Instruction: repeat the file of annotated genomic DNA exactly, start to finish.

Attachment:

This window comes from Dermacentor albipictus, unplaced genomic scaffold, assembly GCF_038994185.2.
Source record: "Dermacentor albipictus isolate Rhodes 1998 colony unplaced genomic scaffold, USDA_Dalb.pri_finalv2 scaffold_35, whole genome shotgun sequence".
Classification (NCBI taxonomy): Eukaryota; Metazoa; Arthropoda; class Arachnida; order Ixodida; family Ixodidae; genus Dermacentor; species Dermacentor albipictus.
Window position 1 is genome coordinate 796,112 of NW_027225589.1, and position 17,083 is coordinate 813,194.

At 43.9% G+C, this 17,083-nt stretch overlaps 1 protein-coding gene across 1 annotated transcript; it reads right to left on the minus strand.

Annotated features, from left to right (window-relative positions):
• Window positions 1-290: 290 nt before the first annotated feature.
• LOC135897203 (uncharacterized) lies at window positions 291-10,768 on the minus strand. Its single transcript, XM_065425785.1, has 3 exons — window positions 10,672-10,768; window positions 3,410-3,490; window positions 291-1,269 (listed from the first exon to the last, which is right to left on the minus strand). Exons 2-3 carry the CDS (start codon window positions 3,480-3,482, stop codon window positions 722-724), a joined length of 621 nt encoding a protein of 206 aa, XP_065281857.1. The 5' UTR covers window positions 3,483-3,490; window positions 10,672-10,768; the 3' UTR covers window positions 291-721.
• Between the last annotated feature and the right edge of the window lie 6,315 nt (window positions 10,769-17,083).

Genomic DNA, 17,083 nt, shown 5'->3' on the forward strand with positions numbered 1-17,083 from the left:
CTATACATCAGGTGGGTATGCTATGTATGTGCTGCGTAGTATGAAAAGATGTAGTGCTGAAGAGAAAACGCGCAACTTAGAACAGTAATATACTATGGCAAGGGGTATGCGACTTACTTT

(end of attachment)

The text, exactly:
This window comes from Dermacentor albipictus, unplaced genomic scaffold, assembly GCF_038994185.2.
Source record: "Dermacentor albipictus isolate Rhodes 1998 colony unplaced genomic scaffold, USDA_Dalb.pri_finalv2 scaffold_35, whole genome shotgun sequence".
Classification (NCBI taxonomy): Eukaryota; Metazoa; Arthropoda; class Arachnida; order Ixodida; family Ixodidae; genus Dermacentor; species Dermacentor albipictus.
Window position 1 is genome coordinate 796,112 of NW_027225589.1, and position 17,083 is coordinate 813,194.

At 43.9% G+C, this 17,083-nt stretch overlaps 1 protein-coding gene across 1 annotated transcript; it reads right to left on the minus strand.

Annotated features, from left to right (window-relative positions):
• Window positions 1-290: 290 nt before the first annotated feature.
• LOC135897203 (uncharacterized) lies at window positions 291-10,768 on the minus strand. Its single transcript, XM_065425785.1, has 3 exons — window positions 10,672-10,768; window positions 3,410-3,490; window positions 291-1,269 (listed from the first exon to the last, which is right to left on the minus strand). Exons 2-3 carry the CDS (start codon window positions 3,480-3,482, stop codon window positions 722-724), a joined length of 621 nt encoding a protein of 206 aa, XP_065281857.1. The 5' UTR covers window positions 3,483-3,490; window positions 10,672-10,768; the 3' UTR covers window positions 291-721.
• Between the last annotated feature and the right edge of the window lie 6,315 nt (window positions 10,769-17,083).

Genomic DNA, 17,083 nt, shown 5'->3' on the forward strand with positions numbered 1-17,083 from the left:
CTATACATCAGGTGGGTATGCTATGTATGTGCTGCGTAGTATGAAAAGATGTAGTGCTGAAGAGAAAACGCGCAACTTAGAACAGTAATATACTATGGCAAGGGGTATGCGACTTACTTT